Battlefield Tour – Day 2: Shiloh

The two day Battle of Shiloh, fought April 6-7, 1862, was the first really big, really bloody battle of the war between the states, fought largely by green soldiers who had not yet seen combat. Civil War historian Shelby Foote has called Shiloh a “disorganized, murderous fist fight”. The battle of Shiloh was fought by over 100,000 soldiers, with over 24,000 men killed, wounded or missing. It was a bloodbath, and it sent deep shock waves through the citizenry. It was a wake up call that this was going to be a terrible, terrible war.

For the second day of our adventure, Andrew had an inspired idea. He suggested we wake up early and jog the Shiloh battlefield at sunrise. We all agreed that was a great idea so we woke up early this morning and made our way to Shiloh.

Tennessee is pretty. Very pretty. But the place we’re staying at, Counce Tennessee, is home to a paper factory. Thankfully our hotel is outside of the blast zone, but driving within three blocks of the factory is like driving through a high pressure dome of smell. Unfortunately, we had to pass this olfactory hazard to make it to the Shiloh battlefield.

We arrived and parked at the still-active Shiloh Methodist church. Unfortunately I failed to photograph the original Shiloh church which is nearby. It is a log cabin (and as I found out later, just a replica) that was the scene of heavy fighting the first day of the battle, and gave the battle its name.

Andrew and Kenny, pretending to warm up

We set off at a jog from Shiloh church, stopping periodically to take in various monuments and points of interest.

We ran east of the church, along the Sunken Road and the Peach Orchard (currently being replanted, evidently), scenes of heavy fighting and critical resistance mounted by the Union against the strong Confederate attack on the first day of the battle. We turned northward and stopped at Bloody Pond. It is named thus because of the wounded of both sides who dragged themselves to the pond to slake their thirst with water which soon grew dark with the blood of the dead and dying.

The Sunken Road

The Peach Orchard, currently being replanted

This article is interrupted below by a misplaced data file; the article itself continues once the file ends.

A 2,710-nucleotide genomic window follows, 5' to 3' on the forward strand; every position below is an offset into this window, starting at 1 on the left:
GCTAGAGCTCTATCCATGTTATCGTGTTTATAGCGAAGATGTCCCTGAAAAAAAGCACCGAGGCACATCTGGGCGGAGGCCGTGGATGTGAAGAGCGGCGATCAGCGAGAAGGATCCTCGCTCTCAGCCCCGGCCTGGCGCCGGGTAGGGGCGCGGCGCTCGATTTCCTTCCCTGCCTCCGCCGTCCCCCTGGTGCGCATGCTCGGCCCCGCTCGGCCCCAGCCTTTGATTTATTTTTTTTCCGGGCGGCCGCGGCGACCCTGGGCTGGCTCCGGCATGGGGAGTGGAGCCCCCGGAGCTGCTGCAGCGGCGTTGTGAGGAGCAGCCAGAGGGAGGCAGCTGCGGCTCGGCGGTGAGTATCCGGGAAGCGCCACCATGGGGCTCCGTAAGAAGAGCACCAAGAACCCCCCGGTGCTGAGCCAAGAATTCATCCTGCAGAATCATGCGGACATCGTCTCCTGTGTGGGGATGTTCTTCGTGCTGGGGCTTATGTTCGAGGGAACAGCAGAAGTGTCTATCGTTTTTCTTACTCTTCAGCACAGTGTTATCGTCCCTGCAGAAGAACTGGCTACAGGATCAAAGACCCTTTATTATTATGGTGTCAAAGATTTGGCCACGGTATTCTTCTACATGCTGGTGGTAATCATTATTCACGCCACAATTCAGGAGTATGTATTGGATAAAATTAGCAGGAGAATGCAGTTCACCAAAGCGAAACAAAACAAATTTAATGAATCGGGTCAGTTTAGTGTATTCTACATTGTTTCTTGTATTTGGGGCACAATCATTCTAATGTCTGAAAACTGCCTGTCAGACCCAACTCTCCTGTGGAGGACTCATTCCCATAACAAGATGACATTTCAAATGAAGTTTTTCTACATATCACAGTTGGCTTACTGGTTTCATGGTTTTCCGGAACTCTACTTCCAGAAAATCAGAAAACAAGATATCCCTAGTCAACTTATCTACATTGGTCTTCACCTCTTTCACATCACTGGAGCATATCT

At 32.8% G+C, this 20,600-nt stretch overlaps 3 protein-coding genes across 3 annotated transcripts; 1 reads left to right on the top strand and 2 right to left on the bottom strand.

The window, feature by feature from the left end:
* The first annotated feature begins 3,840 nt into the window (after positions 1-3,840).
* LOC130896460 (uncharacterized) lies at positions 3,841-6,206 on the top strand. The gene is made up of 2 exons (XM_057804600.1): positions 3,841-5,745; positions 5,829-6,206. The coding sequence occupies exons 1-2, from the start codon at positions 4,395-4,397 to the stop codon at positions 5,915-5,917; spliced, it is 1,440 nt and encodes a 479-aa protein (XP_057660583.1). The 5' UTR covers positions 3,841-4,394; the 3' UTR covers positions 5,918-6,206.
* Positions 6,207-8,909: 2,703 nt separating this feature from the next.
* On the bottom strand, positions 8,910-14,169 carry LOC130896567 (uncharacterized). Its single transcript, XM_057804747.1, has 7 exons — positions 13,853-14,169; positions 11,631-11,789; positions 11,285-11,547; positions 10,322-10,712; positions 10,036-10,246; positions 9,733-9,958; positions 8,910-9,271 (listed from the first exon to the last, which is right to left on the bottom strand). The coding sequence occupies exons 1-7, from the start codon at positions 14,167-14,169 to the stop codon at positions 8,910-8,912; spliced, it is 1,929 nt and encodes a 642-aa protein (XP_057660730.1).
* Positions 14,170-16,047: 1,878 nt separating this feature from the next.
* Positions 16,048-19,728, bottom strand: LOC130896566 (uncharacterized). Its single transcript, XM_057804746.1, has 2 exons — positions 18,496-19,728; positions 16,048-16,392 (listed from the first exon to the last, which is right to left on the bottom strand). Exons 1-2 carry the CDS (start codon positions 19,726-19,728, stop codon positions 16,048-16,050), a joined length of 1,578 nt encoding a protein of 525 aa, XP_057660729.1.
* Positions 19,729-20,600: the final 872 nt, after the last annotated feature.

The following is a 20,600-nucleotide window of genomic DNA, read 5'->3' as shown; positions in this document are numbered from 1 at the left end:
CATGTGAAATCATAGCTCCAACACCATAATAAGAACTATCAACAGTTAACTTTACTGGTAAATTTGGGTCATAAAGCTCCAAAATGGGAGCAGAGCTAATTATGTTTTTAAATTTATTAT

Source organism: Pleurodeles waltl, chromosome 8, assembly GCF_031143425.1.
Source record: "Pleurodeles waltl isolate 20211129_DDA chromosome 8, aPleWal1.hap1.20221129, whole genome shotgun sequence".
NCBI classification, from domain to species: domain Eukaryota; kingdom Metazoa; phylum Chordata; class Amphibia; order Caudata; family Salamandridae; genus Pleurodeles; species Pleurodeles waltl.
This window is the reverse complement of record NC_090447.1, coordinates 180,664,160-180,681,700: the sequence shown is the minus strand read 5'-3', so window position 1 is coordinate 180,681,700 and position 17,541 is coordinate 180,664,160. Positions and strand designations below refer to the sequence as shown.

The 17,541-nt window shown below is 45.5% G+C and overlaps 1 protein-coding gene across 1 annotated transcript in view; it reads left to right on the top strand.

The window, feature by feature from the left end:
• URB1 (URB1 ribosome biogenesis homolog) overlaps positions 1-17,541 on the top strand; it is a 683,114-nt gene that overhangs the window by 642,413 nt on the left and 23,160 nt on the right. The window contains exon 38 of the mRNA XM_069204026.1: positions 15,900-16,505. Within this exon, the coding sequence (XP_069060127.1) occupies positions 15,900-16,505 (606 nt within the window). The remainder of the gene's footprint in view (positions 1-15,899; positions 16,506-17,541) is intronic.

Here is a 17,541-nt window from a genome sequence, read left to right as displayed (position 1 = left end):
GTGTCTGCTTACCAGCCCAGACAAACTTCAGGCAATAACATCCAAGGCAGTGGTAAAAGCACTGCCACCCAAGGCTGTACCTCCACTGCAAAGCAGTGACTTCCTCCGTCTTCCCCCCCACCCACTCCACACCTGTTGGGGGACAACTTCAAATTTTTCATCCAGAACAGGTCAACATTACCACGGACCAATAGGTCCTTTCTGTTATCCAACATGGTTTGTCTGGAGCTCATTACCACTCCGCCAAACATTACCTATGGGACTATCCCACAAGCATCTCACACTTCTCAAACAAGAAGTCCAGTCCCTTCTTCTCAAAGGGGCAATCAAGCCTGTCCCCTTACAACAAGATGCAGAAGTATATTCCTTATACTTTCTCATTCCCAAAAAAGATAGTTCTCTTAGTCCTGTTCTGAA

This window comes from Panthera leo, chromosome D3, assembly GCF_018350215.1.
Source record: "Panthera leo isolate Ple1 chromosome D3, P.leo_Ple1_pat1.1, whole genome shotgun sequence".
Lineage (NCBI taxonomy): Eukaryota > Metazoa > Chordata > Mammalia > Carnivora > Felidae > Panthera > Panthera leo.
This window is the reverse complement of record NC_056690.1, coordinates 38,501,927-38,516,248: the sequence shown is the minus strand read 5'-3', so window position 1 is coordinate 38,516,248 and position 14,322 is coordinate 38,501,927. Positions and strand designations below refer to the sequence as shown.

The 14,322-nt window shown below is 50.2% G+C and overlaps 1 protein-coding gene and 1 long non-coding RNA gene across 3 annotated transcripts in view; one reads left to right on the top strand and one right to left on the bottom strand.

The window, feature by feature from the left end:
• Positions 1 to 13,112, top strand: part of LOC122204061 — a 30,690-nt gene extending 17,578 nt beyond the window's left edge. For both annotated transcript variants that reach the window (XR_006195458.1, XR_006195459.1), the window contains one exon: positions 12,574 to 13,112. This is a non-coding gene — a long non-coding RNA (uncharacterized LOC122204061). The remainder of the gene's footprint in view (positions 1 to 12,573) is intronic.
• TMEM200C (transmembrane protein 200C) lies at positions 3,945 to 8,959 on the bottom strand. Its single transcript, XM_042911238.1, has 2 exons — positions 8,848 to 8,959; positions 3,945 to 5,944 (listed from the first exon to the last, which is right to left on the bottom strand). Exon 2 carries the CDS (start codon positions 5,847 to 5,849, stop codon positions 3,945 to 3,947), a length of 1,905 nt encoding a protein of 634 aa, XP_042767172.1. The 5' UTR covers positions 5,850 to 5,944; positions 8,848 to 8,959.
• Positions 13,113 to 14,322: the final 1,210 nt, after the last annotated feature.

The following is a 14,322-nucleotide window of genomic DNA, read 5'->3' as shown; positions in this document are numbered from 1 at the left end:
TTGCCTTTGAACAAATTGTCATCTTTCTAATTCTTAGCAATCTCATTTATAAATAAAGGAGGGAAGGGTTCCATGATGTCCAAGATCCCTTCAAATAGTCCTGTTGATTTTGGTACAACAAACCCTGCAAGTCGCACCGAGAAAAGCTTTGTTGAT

Andrew and Kenny at Bloody Pond

We ran toward the Visitors center, near Pittsburg Landing, where Buell’s reinforcements disembarked on the evening of the first day of battle, helping to turn the tide for the Union. We failed to find the landing (we didn’t have a map) so we turned around and ran back to Shiloh church. I estimate we ran about five miles all told.

We headed back to the hotel for breakfast, then showered and rested before getting some pizza and heading back to the battlefield.

We started at the Visitor’s Center this time, where Kenny and Andrew donned period uniforms and posed for pictures.

Andrew and Kenny – North versus South


Following this, we walked the battlefield for several more hours. Shiloh is an extraordinarily well-preserved battlefield, and smaller than some of the later battlefields we visited, and it is relatively easy to picture what happened.

There are 3,584 Union dead (of whom 2,357 are unknown) buried at the cemetery. Shiloh was an early battle, fought before the Union had its processes developed for dealing with casualties. With warm weather coming on, most of the dead from the battle were buried quickly; the Union soldiers were buried in individual graves and the Confederates were buried in trench-shaped mass graves. The Union soldiers were disinterred years later and laid to rest in Shiloh National Cemetery. It is disconcerting to note how many of the dead went unidentified.

Me and Andrew, in front of Shiloh National Cemetery

The graves at Shiloh. The short graves mark the unidentified, with just a number inscribed

We then walked to Pittsburg Landing on the Tennessee river. This is where reinforcements eventually arrived to bail General Grant out. It was really kind of foolish for Grant to deploy the Union army with its back to this river and creeks on its right and left flanks. The army was completely boxed in and narrowly avoided disaster when the Confederates attacked and pressed it to the river.

Above Pittsburg Landing